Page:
Eye misalignment – Misaligned eyes (also called “crossed eyes” or strabismus) occur when the eyes do not align correctly and focus in different directions.
Tic – This is an involuntary movement involving the face or other part of the body. An eyelid tic can be temporary and is not always a reason for concern.
Stress – Emotions can sometimes trigger excessive blinking. Children may blink more when they are anxious.
Symptoms of excessive blinking
Other symptoms may accompany excessive blinking, indicating an underlying condition. These include:
Squinting or difficulty focusing
Pay attention to any symptoms that concern you, and discuss them with an eye care professional.
How is excessive blinking diagnosed?
If you or your child are experiencing symptoms such as excessive blinking, schedule an appointment with an eye doctor.
Your eye doctor can determine whether the blinking frequency is cause for concern. A slit lamp exam can help identify any abnormalities or signs of eye irritation. During this test, a doctor will use an instrument to examine the eye’s surface (cornea) and its internal structures. The doctor will also check for refractive errors or eye misalignment.
Inform your doctor about any other symptoms or changes in vision and any family history of eye conditions. A referral to a specialist may be necessary for further evaluation.
Treatments for excessive eye blinking
Treatment for excessive blinking depends on the underlying cause. In some cases, over-the-counter drugs may help to reduce symptoms. Treatments for excessive blinking include:
Eye drops – Drops can help soothe dry or irritated eyes. This may reduce the urge to blink too much.
Allergy medication – Antihistamines and other medications can alleviate symptoms of eye allergies such as redness and itching.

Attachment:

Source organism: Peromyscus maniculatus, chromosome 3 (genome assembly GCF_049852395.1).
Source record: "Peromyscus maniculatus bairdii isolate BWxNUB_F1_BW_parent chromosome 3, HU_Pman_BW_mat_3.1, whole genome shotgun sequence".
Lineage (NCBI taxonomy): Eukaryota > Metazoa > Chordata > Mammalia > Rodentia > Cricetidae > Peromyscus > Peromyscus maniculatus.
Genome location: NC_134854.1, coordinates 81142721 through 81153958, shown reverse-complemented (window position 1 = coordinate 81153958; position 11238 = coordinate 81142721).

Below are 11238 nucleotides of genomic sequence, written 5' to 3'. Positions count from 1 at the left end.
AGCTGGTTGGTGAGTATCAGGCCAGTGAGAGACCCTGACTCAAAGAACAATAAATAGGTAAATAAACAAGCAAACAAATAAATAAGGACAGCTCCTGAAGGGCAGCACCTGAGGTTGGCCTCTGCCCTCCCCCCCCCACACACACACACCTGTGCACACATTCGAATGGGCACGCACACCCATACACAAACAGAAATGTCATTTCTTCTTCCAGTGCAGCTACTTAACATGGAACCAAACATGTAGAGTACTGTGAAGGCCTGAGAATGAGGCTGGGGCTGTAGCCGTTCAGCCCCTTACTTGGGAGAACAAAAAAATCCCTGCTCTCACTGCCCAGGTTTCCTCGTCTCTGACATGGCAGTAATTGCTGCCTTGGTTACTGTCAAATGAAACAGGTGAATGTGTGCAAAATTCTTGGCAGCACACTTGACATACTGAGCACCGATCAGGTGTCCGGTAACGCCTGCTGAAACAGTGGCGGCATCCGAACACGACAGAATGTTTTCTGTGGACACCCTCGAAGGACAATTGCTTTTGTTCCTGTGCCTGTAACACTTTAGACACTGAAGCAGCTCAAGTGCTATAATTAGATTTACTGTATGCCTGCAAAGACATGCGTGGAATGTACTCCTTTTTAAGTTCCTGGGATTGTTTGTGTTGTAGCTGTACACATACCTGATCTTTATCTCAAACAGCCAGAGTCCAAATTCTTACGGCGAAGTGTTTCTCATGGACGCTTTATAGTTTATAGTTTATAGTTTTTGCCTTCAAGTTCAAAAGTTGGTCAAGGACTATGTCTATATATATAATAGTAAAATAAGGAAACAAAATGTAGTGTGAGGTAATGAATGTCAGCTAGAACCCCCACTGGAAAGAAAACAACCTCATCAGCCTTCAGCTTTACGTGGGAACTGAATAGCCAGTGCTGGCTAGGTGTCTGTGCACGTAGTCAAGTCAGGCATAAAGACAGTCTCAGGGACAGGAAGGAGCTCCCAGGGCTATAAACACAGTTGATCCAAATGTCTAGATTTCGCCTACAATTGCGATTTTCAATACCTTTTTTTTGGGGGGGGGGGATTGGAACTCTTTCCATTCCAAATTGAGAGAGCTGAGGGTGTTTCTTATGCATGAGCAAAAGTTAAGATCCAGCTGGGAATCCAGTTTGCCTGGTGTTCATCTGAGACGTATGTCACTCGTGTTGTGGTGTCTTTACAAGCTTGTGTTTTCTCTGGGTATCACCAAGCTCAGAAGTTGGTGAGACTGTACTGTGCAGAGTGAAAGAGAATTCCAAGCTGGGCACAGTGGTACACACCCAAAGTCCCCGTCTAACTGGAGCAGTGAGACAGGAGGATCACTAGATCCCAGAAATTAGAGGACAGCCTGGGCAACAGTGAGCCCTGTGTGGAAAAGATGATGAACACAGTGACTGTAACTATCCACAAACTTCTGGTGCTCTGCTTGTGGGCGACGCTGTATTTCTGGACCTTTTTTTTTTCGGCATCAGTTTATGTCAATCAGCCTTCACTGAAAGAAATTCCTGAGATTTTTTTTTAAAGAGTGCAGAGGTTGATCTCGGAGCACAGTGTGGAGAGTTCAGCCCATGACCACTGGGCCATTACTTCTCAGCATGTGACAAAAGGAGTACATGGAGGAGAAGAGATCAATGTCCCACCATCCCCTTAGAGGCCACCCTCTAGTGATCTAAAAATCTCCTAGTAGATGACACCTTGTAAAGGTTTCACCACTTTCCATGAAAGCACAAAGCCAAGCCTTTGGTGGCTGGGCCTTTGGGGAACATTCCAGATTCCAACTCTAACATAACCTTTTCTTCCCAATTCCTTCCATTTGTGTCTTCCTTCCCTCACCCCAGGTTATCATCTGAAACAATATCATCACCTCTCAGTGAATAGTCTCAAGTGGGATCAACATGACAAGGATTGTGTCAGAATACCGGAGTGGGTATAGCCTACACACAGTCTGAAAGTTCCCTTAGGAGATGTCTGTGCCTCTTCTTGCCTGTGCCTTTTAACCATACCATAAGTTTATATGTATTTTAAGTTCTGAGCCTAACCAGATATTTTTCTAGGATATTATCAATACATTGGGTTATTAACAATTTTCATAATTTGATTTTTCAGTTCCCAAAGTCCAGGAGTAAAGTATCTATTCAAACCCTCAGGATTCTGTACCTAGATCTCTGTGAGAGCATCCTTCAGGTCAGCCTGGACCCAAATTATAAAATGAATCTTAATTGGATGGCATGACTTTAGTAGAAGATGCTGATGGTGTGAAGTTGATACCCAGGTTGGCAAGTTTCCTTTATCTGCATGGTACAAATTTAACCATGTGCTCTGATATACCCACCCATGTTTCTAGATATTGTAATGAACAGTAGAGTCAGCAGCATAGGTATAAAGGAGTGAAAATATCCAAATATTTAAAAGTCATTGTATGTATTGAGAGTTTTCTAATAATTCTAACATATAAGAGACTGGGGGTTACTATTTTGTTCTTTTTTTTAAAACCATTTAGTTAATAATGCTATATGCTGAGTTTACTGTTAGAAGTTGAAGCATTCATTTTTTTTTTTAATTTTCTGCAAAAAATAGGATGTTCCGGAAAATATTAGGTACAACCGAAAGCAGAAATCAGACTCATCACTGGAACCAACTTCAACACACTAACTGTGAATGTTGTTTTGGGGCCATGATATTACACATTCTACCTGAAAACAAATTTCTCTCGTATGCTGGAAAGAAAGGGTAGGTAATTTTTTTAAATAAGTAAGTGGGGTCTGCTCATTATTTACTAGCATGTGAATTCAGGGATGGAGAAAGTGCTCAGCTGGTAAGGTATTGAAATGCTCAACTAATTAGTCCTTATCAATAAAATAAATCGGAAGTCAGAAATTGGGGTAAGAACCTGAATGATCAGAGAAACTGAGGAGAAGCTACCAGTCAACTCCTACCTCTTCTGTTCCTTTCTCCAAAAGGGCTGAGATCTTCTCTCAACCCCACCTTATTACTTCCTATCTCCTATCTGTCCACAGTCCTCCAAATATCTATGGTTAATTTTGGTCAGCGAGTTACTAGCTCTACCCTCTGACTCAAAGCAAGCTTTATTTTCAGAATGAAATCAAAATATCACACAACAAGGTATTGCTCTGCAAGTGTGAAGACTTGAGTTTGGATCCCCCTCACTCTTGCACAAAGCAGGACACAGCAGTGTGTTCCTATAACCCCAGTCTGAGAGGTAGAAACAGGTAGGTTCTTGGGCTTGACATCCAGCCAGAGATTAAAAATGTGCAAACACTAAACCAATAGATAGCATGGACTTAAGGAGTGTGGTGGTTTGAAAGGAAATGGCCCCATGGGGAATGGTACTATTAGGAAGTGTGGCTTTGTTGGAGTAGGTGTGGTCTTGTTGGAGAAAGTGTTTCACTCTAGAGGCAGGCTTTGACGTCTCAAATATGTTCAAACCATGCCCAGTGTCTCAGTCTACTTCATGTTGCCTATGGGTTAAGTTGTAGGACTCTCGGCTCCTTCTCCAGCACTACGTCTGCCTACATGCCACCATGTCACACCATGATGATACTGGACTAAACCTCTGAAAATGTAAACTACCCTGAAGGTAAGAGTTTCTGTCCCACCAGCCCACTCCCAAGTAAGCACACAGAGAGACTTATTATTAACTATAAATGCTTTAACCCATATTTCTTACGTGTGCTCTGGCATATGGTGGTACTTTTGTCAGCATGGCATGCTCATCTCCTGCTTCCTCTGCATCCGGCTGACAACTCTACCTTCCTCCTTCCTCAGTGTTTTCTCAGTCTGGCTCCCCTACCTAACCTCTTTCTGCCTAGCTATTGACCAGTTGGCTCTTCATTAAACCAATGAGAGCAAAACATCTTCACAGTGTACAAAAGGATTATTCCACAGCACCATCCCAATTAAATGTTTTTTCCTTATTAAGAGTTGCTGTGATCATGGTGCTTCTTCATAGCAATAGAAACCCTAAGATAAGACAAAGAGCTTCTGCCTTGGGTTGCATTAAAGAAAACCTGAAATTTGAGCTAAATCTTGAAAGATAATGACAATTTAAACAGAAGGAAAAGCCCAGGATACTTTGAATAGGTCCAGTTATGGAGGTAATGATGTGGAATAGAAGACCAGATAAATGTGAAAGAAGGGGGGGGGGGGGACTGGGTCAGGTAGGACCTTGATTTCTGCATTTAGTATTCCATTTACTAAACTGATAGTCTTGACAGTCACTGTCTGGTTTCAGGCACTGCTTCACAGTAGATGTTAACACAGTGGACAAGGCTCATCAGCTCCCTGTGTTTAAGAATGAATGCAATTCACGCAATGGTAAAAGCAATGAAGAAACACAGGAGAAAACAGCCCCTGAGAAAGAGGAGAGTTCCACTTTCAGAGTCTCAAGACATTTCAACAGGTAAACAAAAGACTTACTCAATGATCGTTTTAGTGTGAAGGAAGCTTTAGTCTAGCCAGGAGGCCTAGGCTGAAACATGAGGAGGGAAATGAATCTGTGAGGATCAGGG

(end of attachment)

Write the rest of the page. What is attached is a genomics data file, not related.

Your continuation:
Eye patch – A corneal abrasion or injury to the eye may require a patch to protect the area and promote healing.
For more severe issues, your doctor may prescribe medications or recommend additional testing. Treatment for neurological causes will depend on the specific condition and your neurologist’s recommendation.
Treating excessive blinking in children
Children who blink too much may be having a hard time seeing clearly. An evaluation with an eye doctor is important to diagnose the cause. The following treatments may be recommended:
Glasses – If a refractive error is causing excessive blinking, prescription eyeglasses can correct the issue and reduce the urge to blink.
Eye patch – Children with strabismus may be asked to wear an eye patch over the stronger eye. This helps strengthen the weaker eye and can sometimes improve alignment. Only an eye doctor should prescribe an eye patch.
Eye surgery – In some cases, surgery may be required to correct misalignment.
Manage excessive blinking
While blinking is a natural reflex and a normal eye function, long-term excessive blinking should not be ignored. By understanding the causes, symptoms and treatment options, you can take steps to manage your condition. An eye doctor can provide guidance about blinking rates and help you maintain long-term eye health.
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Page published on Wednesday, November 29, 2023
Page updated on Tuesday, December 6, 2022
Medically reviewed on Sunday, November 26, 2023